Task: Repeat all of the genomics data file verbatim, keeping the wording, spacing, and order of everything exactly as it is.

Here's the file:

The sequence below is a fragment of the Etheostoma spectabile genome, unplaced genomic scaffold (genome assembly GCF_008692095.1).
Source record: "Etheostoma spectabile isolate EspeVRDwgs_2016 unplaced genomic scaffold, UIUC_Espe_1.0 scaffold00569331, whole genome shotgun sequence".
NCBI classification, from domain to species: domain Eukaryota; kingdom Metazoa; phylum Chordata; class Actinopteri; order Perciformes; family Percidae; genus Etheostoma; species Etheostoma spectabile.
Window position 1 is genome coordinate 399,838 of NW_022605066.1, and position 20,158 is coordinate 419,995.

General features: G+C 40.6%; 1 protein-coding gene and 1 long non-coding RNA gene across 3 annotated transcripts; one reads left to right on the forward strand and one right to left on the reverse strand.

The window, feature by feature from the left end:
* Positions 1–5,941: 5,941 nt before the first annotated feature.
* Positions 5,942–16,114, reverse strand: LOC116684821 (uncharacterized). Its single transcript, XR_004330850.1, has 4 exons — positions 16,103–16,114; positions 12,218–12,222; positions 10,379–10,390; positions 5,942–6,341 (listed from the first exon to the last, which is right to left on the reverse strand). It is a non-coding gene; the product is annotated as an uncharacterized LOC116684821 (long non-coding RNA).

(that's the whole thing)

The sequence below is a fragment of the Etheostoma spectabile genome, unplaced genomic scaffold (genome assembly GCF_008692095.1).
Source record: "Etheostoma spectabile isolate EspeVRDwgs_2016 unplaced genomic scaffold, UIUC_Espe_1.0 scaffold00569331, whole genome shotgun sequence".
NCBI classification, from domain to species: domain Eukaryota; kingdom Metazoa; phylum Chordata; class Actinopteri; order Perciformes; family Percidae; genus Etheostoma; species Etheostoma spectabile.
Window position 1 is genome coordinate 399,838 of NW_022605066.1, and position 20,158 is coordinate 419,995.

General features: G+C 40.6%; 1 protein-coding gene and 1 long non-coding RNA gene across 3 annotated transcripts; one reads left to right on the forward strand and one right to left on the reverse strand.

The window, feature by feature from the left end:
* Positions 1–5,941: 5,941 nt before the first annotated feature.
* Positions 5,942–16,114, reverse strand: LOC116684821 (uncharacterized). Its single transcript, XR_004330850.1, has 4 exons — positions 16,103–16,114; positions 12,218–12,222; positions 10,379–10,390; positions 5,942–6,341 (listed from the first exon to the last, which is right to left on the reverse strand). It is a non-coding gene; the product is annotated as an uncharacterized LOC116684821 (long non-coding RNA).